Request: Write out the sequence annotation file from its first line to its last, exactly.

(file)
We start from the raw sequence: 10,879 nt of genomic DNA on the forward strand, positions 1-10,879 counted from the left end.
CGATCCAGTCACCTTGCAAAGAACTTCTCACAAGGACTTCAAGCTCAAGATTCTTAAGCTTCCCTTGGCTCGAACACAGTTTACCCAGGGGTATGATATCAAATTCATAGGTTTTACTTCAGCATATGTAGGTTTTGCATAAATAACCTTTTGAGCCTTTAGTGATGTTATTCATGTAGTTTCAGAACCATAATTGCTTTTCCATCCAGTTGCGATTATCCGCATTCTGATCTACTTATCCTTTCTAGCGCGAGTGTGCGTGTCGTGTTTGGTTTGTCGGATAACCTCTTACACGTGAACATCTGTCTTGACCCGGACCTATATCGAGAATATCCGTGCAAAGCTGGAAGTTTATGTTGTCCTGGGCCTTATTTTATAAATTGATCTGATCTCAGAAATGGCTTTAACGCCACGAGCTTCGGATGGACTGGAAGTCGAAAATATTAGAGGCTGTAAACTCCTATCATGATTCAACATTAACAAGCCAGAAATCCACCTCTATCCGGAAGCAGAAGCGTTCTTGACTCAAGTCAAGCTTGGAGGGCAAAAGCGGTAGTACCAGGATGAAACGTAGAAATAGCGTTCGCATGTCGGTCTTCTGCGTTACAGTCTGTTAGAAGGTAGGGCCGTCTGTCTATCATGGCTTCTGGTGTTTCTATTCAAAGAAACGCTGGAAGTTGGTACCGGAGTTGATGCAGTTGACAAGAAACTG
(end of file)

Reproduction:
We start from the raw sequence: 10,879 nt of genomic DNA on the forward strand, positions 1-10,879 counted from the left end.
CGATCCAGTCACCTTGCAAAGAACTTCTCACAAGGACTTCAAGCTCAAGATTCTTAAGCTTCCCTTGGCTCGAACACAGTTTACCCAGGGGTATGATATCAAATTCATAGGTTTTACTTCAGCATATGTAGGTTTTGCATAAATAACCTTTTGAGCCTTTAGTGATGTTATTCATGTAGTTTCAGAACCATAATTGCTTTTCCATCCAGTTGCGATTATCCGCATTCTGATCTACTTATCCTTTCTAGCGCGAGTGTGCGTGTCGTGTTTGGTTTGTCGGATAACCTCTTACACGTGAACATCTGTCTTGACCCGGACCTATATCGAGAATATCCGTGCAAAGCTGGAAGTTTATGTTGTCCTGGGCCTTATTTTATAAATTGATCTGATCTCAGAAATGGCTTTAACGCCACGAGCTTCGGATGGACTGGAAGTCGAAAATATTAGAGGCTGTAAACTCCTATCATGATTCAACATTAACAAGCCAGAAATCCACCTCTATCCGGAAGCAGAAGCGTTCTTGACTCAAGTCAAGCTTGGAGGGCAAAAGCGGTAGTACCAGGATGAAACGTAGAAATAGCGTTCGCATGTCGGTCTTCTGCGTTACAGTCTGTTAGAAGGTAGGGCCGTCTGTCTATCATGGCTTCTGGTGTTTCTATTCAAAGAAACGCTGGAAGTTGGTACCGGAGTTGATGCAGTTGACAAGAAACTG